Being a weakly typed dynamic language, PHP has not really had the concept of immutability built into it. We’ve seen the venerable define() and CONSTANTS of course, but they’re limited. Whilst PHP does ship with an immutable class as part of it’s standard library, DateTimeImmutable, there is no immediately obvious method to create custom immutable objects.

This article is part of a series I have written on the topic of immutability in PHP code:

  1. Part one - a discussion of caveats and a simple scalar handling immutable
  2. Part two - improve the process of creating modified copies of the immutable
  3. Part three - objects in immutable data structures and a generalised immutable implementation


The only immutable data store available in PHP is constants, which are set with define() or the const keyword on a PHP class. There is one important difference between the two options though.

Class constants (const) are set when the code is written and cannot be changed at runtime. This property makes them PHP’s most immutable user defined structure. If you wanted to set a different value conditionally or set a value from another variable you’re out of luck.

Traditional constants, set with define(), can be initialised conditionally and be built from other variables - once set though, they are immutable.

As you can see, if you try to modify the constant then you’ll get a PHP notice - the value though will remain unchanged. You can check if a constant is already defined with the function defined() - note the extra d!

So, that works well for simple scalars. If you want to store any kind of array structure as an immutable though you’ll have to use a class constant or be disappointed by any version of PHP before PHP 7.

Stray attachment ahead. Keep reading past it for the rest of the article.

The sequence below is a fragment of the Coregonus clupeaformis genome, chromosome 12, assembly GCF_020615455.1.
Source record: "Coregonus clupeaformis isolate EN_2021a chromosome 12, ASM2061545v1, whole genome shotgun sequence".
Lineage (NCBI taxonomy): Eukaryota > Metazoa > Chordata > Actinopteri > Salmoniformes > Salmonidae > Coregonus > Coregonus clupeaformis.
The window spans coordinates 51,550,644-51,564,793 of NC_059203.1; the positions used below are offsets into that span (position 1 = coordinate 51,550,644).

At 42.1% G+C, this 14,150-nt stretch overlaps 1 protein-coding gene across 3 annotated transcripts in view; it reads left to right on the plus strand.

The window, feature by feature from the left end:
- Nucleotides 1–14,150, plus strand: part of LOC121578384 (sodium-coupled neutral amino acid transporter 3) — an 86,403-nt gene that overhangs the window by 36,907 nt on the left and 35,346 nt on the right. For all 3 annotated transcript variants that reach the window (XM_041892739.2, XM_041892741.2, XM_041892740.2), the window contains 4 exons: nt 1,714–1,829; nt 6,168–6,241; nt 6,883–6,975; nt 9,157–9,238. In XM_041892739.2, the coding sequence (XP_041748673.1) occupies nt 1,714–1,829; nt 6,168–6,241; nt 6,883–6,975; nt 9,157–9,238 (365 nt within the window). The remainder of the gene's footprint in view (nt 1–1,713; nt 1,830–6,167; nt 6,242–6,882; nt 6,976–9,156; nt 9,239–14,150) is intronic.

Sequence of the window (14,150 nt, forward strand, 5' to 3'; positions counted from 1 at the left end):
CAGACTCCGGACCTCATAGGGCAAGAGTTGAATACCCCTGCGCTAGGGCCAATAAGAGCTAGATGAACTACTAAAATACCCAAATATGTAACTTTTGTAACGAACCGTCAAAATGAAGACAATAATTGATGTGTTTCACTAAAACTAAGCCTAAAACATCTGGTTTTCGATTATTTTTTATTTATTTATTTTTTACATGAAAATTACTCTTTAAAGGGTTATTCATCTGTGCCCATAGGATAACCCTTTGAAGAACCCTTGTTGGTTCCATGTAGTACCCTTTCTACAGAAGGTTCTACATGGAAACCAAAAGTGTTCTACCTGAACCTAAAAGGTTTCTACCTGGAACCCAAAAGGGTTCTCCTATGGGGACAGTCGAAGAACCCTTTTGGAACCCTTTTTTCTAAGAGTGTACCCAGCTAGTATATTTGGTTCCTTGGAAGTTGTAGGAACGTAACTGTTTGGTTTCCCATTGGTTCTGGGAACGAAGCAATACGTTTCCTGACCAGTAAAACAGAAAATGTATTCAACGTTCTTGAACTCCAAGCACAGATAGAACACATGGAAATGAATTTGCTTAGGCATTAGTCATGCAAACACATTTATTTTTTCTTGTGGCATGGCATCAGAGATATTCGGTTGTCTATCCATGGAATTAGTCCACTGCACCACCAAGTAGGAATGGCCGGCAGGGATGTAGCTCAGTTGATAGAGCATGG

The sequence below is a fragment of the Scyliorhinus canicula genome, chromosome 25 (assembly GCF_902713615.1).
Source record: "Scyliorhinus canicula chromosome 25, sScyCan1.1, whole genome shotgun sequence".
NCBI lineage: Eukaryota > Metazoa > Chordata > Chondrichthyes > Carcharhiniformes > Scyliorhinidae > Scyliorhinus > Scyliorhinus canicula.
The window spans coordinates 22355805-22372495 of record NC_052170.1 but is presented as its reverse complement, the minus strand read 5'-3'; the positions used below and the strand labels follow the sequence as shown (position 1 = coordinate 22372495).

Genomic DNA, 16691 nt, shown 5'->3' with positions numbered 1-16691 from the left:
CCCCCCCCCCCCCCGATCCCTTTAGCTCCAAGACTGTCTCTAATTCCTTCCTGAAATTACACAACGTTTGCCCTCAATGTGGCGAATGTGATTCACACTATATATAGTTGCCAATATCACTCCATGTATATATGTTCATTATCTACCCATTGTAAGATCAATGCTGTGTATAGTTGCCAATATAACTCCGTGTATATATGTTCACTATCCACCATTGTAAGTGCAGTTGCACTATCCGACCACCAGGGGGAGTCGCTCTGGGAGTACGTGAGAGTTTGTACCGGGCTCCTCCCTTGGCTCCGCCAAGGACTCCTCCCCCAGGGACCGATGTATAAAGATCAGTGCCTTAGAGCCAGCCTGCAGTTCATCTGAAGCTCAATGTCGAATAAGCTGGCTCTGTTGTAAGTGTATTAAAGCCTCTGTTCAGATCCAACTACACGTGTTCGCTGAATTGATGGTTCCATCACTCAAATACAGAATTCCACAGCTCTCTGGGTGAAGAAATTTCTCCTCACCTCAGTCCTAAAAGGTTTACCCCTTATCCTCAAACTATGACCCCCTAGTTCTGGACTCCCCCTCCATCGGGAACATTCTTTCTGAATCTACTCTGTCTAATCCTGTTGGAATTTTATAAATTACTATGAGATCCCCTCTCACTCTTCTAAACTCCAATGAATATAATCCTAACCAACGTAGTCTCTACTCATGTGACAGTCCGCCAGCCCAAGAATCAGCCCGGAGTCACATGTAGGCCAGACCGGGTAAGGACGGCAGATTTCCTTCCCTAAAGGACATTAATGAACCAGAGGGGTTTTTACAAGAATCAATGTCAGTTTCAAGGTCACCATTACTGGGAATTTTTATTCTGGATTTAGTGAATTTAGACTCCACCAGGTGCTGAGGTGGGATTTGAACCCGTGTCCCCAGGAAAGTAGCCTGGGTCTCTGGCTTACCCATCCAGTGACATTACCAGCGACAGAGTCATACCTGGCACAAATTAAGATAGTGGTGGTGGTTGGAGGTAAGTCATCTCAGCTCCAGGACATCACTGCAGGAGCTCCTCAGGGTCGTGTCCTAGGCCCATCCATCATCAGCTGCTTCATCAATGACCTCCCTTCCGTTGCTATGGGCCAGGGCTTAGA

If you’re feeling smug and running PHP7 then, well, I have some bad news - arrays work, sure, but objects not so much!

There are other reasons that you probably don’t want a constant anyway.

In the case of class constants we’ve seen how limited they are with their requirement to be set before runtime. You get a some scoping though with them bound to the class definition in question.

Traditional constants are defined globally. Is that really what you want? Surely you’d rather have a proper variable that you can pass around between functions and that adheres to PHP’s scoping rules.

Both of these methods result in weird syntax usage, where a far simpler variable syntax would be more appropriate and likely expected.

Custom immutable classes

It is possible to write your own immutables using some simple and sneaky PHP techniques though. We’re going to use a simplistic data requirement to make the examples in this article easier to follow. I’ll be using professional skateboarders and the tricks that they brought to the world.

First up, is a simple immutable PHP class that accepts it’s values as parameters to the constructor. I have called the class Immutable, but this is probably a bad idea in non-trivial code as it may become a reserved word in the future. Right now though it has absolutely no significance beyond being a nice name to give the class.

By using private class properties here we have ensured that the values cannot be changed by code outside of the Immutable class definition.

To allow external access the values bound up into an Immutable object is simply a case of writing a public method that returns the required value. In our example here we have two class properties we want access to so I have added getSkater() to get the skater’s name and getTrick() to get the name of the trick they invented.

This gives you a very simple immutable class that once initialised cannot be changed externally.

Avoiding mutations

It is important that no methods are added to Immutable that will allow values inside the class to be mutated. Obviously you do not want to be writing public methods into the class like setSkater() or setTrick() as these would allow an implementer to mutate our mutable class.

Now we have a working example and understanding of an immutable object in PHP it’s time to declare that there are a couple of other pit falls here though too. Sorry! You didn’t really expect it to be that easy did you?

Stopping circumventions

A lot of people out there don’t like immutability as much as you and I. They’ll do everything in their power to circumvent our very specifically designed immutable objects.